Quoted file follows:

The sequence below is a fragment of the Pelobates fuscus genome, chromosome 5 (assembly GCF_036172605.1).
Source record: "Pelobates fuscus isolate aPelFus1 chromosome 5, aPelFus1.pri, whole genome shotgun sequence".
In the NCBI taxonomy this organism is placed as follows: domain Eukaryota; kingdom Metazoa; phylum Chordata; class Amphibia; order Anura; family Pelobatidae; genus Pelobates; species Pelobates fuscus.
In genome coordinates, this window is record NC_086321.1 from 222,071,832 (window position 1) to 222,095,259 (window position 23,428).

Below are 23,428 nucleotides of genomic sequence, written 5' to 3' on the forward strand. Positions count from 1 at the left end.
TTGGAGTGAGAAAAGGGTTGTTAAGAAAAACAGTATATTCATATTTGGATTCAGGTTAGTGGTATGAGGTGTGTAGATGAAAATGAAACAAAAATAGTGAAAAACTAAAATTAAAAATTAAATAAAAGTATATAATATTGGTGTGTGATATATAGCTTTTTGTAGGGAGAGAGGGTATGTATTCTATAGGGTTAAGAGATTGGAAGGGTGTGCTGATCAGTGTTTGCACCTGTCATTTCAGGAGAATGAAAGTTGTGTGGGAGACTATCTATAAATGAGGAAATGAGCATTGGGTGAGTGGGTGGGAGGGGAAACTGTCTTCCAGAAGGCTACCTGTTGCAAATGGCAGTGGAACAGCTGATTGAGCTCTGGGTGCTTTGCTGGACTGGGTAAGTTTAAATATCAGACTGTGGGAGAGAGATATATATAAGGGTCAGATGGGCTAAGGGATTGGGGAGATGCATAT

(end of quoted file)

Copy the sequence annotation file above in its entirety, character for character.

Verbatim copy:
The sequence below is a fragment of the Pelobates fuscus genome, chromosome 5 (assembly GCF_036172605.1).
Source record: "Pelobates fuscus isolate aPelFus1 chromosome 5, aPelFus1.pri, whole genome shotgun sequence".
In the NCBI taxonomy this organism is placed as follows: domain Eukaryota; kingdom Metazoa; phylum Chordata; class Amphibia; order Anura; family Pelobatidae; genus Pelobates; species Pelobates fuscus.
In genome coordinates, this window is record NC_086321.1 from 222,071,832 (window position 1) to 222,095,259 (window position 23,428).

Below are 23,428 nucleotides of genomic sequence, written 5' to 3' on the forward strand. Positions count from 1 at the left end.
TTGGAGTGAGAAAAGGGTTGTTAAGAAAAACAGTATATTCATATTTGGATTCAGGTTAGTGGTATGAGGTGTGTAGATGAAAATGAAACAAAAATAGTGAAAAACTAAAATTAAAAATTAAATAAAAGTATATAATATTGGTGTGTGATATATAGCTTTTTGTAGGGAGAGAGGGTATGTATTCTATAGGGTTAAGAGATTGGAAGGGTGTGCTGATCAGTGTTTGCACCTGTCATTTCAGGAGAATGAAAGTTGTGTGGGAGACTATCTATAAATGAGGAAATGAGCATTGGGTGAGTGGGTGGGAGGGGAAACTGTCTTCCAGAAGGCTACCTGTTGCAAATGGCAGTGGAACAGCTGATTGAGCTCTGGGTGCTTTGCTGGACTGGGTAAGTTTAAATATCAGACTGTGGGAGAGAGATATATATAAGGGTCAGATGGGCTAAGGGATTGGGGAGATGCATAT